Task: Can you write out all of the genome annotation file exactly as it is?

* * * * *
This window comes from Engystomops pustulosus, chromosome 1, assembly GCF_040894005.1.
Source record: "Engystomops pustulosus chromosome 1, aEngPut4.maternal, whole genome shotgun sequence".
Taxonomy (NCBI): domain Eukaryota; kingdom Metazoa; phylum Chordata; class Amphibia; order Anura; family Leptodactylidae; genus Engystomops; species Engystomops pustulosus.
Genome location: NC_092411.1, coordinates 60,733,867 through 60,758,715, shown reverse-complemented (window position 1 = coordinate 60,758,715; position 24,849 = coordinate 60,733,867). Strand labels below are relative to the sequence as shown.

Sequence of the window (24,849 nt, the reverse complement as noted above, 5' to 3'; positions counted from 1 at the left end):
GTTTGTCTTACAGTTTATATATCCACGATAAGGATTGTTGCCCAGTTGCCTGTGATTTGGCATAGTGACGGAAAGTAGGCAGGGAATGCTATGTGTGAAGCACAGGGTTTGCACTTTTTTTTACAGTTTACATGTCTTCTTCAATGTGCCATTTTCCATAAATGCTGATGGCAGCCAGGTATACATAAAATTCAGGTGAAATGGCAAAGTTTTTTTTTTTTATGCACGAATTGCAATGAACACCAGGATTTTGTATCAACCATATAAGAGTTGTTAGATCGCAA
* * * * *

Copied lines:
This window comes from Engystomops pustulosus, chromosome 1, assembly GCF_040894005.1.
Source record: "Engystomops pustulosus chromosome 1, aEngPut4.maternal, whole genome shotgun sequence".
Taxonomy (NCBI): domain Eukaryota; kingdom Metazoa; phylum Chordata; class Amphibia; order Anura; family Leptodactylidae; genus Engystomops; species Engystomops pustulosus.
Genome location: NC_092411.1, coordinates 60,733,867 through 60,758,715, shown reverse-complemented (window position 1 = coordinate 60,758,715; position 24,849 = coordinate 60,733,867). Strand labels below are relative to the sequence as shown.

Sequence of the window (24,849 nt, the reverse complement as noted above, 5' to 3'; positions counted from 1 at the left end):
GTTTGTCTTACAGTTTATATATCCACGATAAGGATTGTTGCCCAGTTGCCTGTGATTTGGCATAGTGACGGAAAGTAGGCAGGGAATGCTATGTGTGAAGCACAGGGTTTGCACTTTTTTTTACAGTTTACATGTCTTCTTCAATGTGCCATTTTCCATAAATGCTGATGGCAGCCAGGTATACATAAAATTCAGGTGAAATGGCAAAGTTTTTTTTTTTTATGCACGAATTGCAATGAACACCAGGATTTTGTATCAACCATATAAGAGTTGTTAGATCGCAA